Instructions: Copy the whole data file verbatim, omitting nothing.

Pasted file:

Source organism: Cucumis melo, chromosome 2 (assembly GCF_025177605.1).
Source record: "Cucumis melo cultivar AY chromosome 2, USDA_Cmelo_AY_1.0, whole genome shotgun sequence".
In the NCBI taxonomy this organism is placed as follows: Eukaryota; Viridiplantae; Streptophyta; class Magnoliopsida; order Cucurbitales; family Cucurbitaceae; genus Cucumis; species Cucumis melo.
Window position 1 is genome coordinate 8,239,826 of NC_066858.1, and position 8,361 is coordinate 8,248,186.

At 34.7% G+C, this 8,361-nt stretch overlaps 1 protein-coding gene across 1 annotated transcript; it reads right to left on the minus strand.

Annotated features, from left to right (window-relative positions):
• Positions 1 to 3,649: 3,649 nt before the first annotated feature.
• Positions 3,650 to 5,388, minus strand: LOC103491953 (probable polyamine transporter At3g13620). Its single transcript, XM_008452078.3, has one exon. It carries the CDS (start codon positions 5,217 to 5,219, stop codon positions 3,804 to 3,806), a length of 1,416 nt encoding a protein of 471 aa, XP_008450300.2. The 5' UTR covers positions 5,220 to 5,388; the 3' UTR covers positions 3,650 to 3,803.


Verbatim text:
Source organism: Cucumis melo, chromosome 2 (assembly GCF_025177605.1).
Source record: "Cucumis melo cultivar AY chromosome 2, USDA_Cmelo_AY_1.0, whole genome shotgun sequence".
In the NCBI taxonomy this organism is placed as follows: Eukaryota; Viridiplantae; Streptophyta; class Magnoliopsida; order Cucurbitales; family Cucurbitaceae; genus Cucumis; species Cucumis melo.
Window position 1 is genome coordinate 8,239,826 of NC_066858.1, and position 8,361 is coordinate 8,248,186.

At 34.7% G+C, this 8,361-nt stretch overlaps 1 protein-coding gene across 1 annotated transcript; it reads right to left on the minus strand.

Annotated features, from left to right (window-relative positions):
• Positions 1 to 3,649: 3,649 nt before the first annotated feature.
• Positions 3,650 to 5,388, minus strand: LOC103491953 (probable polyamine transporter At3g13620). Its single transcript, XM_008452078.3, has one exon. It carries the CDS (start codon positions 5,217 to 5,219, stop codon positions 3,804 to 3,806), a length of 1,416 nt encoding a protein of 471 aa, XP_008450300.2. The 5' UTR covers positions 5,220 to 5,388; the 3' UTR covers positions 3,650 to 3,803.